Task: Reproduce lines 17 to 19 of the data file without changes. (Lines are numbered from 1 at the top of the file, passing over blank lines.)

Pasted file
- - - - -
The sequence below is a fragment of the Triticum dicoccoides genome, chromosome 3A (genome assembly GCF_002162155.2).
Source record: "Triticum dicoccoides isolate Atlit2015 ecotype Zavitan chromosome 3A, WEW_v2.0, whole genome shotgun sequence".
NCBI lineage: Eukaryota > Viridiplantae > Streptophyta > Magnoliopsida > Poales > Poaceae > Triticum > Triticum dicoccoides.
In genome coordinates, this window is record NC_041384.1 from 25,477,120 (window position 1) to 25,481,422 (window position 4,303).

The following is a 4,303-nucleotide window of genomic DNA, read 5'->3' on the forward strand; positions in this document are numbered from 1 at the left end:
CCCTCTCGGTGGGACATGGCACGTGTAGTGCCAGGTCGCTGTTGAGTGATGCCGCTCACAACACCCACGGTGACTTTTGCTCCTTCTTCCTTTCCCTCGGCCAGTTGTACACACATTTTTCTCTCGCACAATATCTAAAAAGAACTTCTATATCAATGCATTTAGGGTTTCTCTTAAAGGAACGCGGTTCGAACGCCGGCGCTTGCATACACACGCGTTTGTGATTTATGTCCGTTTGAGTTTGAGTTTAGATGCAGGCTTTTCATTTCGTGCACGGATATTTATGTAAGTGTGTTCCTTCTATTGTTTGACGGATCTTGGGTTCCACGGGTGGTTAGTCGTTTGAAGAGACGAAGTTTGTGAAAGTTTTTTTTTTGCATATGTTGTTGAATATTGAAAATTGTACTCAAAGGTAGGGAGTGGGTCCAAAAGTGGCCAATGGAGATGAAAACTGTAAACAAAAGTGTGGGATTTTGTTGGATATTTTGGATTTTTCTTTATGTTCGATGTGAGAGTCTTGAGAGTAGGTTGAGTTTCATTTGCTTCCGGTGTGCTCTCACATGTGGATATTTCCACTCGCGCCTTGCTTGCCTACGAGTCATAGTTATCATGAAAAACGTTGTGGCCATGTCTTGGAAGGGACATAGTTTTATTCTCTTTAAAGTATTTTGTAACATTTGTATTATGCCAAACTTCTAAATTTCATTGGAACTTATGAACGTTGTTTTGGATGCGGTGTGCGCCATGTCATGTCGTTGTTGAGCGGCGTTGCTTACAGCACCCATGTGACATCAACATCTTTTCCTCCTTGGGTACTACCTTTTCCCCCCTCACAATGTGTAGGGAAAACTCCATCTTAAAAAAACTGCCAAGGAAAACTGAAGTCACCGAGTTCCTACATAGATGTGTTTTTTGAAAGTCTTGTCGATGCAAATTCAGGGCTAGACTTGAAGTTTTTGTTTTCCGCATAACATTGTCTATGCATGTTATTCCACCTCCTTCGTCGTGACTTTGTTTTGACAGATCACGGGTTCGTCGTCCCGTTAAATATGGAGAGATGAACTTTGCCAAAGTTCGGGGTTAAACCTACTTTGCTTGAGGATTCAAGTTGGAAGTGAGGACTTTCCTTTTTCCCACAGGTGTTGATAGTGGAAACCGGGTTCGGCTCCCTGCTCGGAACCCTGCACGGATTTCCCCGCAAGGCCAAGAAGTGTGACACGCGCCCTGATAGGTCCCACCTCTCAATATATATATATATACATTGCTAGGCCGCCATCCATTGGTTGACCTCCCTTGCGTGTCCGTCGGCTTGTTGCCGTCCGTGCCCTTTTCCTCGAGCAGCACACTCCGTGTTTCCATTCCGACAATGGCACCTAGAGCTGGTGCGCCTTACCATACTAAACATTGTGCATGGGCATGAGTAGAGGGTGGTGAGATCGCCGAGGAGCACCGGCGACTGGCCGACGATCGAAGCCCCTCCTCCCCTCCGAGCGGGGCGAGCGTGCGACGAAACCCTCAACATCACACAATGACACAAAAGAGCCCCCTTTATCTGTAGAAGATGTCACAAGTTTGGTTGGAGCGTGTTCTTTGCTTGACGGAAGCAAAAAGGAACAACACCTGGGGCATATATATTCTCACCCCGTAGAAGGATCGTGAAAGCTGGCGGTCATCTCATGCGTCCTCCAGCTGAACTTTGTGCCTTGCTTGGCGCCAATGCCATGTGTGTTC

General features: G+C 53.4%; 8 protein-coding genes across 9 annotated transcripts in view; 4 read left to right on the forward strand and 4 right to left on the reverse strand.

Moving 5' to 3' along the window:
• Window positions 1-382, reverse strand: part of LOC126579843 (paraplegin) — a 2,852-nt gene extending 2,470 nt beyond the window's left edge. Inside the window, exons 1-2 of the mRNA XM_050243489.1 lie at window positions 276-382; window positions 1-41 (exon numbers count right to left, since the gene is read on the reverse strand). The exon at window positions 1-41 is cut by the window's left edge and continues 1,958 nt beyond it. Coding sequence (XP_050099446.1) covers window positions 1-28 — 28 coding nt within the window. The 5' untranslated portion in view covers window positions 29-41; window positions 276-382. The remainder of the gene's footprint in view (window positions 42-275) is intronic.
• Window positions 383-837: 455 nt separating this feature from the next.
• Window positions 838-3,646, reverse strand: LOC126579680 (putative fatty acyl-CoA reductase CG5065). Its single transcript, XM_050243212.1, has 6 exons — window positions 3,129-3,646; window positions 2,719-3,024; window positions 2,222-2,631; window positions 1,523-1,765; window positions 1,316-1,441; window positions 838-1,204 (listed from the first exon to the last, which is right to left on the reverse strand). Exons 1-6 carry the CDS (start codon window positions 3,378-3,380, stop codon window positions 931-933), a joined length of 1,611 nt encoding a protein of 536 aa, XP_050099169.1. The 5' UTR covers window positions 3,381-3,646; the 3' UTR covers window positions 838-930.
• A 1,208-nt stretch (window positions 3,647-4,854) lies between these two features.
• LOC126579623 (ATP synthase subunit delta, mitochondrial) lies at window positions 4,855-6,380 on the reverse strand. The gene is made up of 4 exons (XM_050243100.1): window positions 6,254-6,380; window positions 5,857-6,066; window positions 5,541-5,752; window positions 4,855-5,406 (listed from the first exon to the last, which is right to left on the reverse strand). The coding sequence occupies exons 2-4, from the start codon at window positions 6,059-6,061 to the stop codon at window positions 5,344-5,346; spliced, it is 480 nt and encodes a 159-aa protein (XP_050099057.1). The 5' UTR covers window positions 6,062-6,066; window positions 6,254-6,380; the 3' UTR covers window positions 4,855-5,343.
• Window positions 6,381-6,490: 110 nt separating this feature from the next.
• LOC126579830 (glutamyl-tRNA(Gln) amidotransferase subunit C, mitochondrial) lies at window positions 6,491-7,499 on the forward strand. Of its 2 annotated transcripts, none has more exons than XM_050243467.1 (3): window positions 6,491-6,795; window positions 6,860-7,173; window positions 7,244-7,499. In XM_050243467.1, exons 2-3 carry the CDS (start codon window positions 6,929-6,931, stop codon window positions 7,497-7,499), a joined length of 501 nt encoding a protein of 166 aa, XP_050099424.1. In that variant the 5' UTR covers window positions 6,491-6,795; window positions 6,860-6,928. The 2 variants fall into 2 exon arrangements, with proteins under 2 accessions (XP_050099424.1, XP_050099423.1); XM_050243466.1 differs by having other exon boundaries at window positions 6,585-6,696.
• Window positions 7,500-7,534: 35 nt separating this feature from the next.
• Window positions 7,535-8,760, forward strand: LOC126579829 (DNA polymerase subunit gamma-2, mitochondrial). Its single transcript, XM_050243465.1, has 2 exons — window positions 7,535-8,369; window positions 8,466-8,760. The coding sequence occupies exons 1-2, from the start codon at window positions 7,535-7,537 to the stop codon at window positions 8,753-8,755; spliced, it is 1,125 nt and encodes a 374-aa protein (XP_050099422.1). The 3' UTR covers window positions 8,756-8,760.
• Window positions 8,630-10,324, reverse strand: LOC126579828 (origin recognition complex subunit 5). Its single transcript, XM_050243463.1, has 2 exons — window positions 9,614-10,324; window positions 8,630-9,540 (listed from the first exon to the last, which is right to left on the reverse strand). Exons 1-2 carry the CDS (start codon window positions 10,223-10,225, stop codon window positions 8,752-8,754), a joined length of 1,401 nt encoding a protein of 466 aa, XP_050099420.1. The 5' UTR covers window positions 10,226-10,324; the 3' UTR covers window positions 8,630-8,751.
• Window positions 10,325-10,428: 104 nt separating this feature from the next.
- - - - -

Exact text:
• Window positions 7,535-8,760, forward strand: LOC126579829 (DNA polymerase subunit gamma-2, mitochondrial). Its single transcript, XM_050243465.1, has 2 exons — window positions 7,535-8,369; window positions 8,466-8,760. The coding sequence occupies exons 1-2, from the start codon at window positions 7,535-7,537 to the stop codon at window positions 8,753-8,755; spliced, it is 1,125 nt and encodes a 374-aa protein (XP_050099422.1). The 3' UTR covers window positions 8,756-8,760.
• Window positions 8,630-10,324, reverse strand: LOC126579828 (origin recognition complex subunit 5). Its single transcript, XM_050243463.1, has 2 exons — window positions 9,614-10,324; window positions 8,630-9,540 (listed from the first exon to the last, which is right to left on the reverse strand). Exons 1-2 carry the CDS (start codon window positions 10,223-10,225, stop codon window positions 8,752-8,754), a joined length of 1,401 nt encoding a protein of 466 aa, XP_050099420.1. The 5' UTR covers window positions 10,226-10,324; the 3' UTR covers window positions 8,630-8,751.
• Window positions 10,325-10,428: 104 nt separating this feature from the next.